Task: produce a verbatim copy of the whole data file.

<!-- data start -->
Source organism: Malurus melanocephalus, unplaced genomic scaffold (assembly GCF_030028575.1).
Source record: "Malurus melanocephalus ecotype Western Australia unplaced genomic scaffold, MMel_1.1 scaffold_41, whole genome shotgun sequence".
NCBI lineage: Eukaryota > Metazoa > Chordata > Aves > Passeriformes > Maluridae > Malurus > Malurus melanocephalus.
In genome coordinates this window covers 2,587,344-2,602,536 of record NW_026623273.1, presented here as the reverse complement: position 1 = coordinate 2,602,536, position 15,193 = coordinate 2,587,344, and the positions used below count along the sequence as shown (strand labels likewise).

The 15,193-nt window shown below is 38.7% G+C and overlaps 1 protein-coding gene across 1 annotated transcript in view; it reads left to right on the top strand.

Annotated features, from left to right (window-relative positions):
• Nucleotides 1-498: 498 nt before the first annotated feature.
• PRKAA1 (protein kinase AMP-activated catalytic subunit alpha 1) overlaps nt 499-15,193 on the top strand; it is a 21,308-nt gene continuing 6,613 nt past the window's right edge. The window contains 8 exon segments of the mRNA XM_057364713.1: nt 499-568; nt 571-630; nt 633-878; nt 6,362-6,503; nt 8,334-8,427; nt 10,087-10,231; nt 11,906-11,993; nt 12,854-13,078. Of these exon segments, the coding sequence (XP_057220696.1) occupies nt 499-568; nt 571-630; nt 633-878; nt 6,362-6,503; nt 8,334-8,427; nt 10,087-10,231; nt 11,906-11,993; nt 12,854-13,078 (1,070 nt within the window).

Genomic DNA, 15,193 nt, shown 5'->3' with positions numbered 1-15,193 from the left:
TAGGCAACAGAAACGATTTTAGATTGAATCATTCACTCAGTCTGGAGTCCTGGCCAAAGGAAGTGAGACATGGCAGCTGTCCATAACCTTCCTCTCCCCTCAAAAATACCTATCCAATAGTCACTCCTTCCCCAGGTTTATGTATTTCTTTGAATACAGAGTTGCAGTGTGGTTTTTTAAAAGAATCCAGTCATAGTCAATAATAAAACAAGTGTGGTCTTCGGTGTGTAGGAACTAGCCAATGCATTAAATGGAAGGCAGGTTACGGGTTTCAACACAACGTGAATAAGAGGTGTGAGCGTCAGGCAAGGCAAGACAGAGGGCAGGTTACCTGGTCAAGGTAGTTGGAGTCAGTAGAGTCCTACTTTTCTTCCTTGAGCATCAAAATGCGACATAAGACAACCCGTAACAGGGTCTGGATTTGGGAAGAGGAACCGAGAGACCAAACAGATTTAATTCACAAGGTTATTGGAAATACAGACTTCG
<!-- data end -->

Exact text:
Source organism: Malurus melanocephalus, unplaced genomic scaffold (assembly GCF_030028575.1).
Source record: "Malurus melanocephalus ecotype Western Australia unplaced genomic scaffold, MMel_1.1 scaffold_41, whole genome shotgun sequence".
NCBI lineage: Eukaryota > Metazoa > Chordata > Aves > Passeriformes > Maluridae > Malurus > Malurus melanocephalus.
In genome coordinates this window covers 2,587,344-2,602,536 of record NW_026623273.1, presented here as the reverse complement: position 1 = coordinate 2,602,536, position 15,193 = coordinate 2,587,344, and the positions used below count along the sequence as shown (strand labels likewise).

The 15,193-nt window shown below is 38.7% G+C and overlaps 1 protein-coding gene across 1 annotated transcript in view; it reads left to right on the top strand.

Annotated features, from left to right (window-relative positions):
• Nucleotides 1-498: 498 nt before the first annotated feature.
• PRKAA1 (protein kinase AMP-activated catalytic subunit alpha 1) overlaps nt 499-15,193 on the top strand; it is a 21,308-nt gene continuing 6,613 nt past the window's right edge. The window contains 8 exon segments of the mRNA XM_057364713.1: nt 499-568; nt 571-630; nt 633-878; nt 6,362-6,503; nt 8,334-8,427; nt 10,087-10,231; nt 11,906-11,993; nt 12,854-13,078. Of these exon segments, the coding sequence (XP_057220696.1) occupies nt 499-568; nt 571-630; nt 633-878; nt 6,362-6,503; nt 8,334-8,427; nt 10,087-10,231; nt 11,906-11,993; nt 12,854-13,078 (1,070 nt within the window).

Genomic DNA, 15,193 nt, shown 5'->3' with positions numbered 1-15,193 from the left:
TAGGCAACAGAAACGATTTTAGATTGAATCATTCACTCAGTCTGGAGTCCTGGCCAAAGGAAGTGAGACATGGCAGCTGTCCATAACCTTCCTCTCCCCTCAAAAATACCTATCCAATAGTCACTCCTTCCCCAGGTTTATGTATTTCTTTGAATACAGAGTTGCAGTGTGGTTTTTTAAAAGAATCCAGTCATAGTCAATAATAAAACAAGTGTGGTCTTCGGTGTGTAGGAACTAGCCAATGCATTAAATGGAAGGCAGGTTACGGGTTTCAACACAACGTGAATAAGAGGTGTGAGCGTCAGGCAAGGCAAGACAGAGGGCAGGTTACCTGGTCAAGGTAGTTGGAGTCAGTAGAGTCCTACTTTTCTTCCTTGAGCATCAAAATGCGACATAAGACAACCCGTAACAGGGTCTGGATTTGGGAAGAGGAACCGAGAGACCAAACAGATTTAATTCACAAGGTTATTGGAAATACAGACTTCG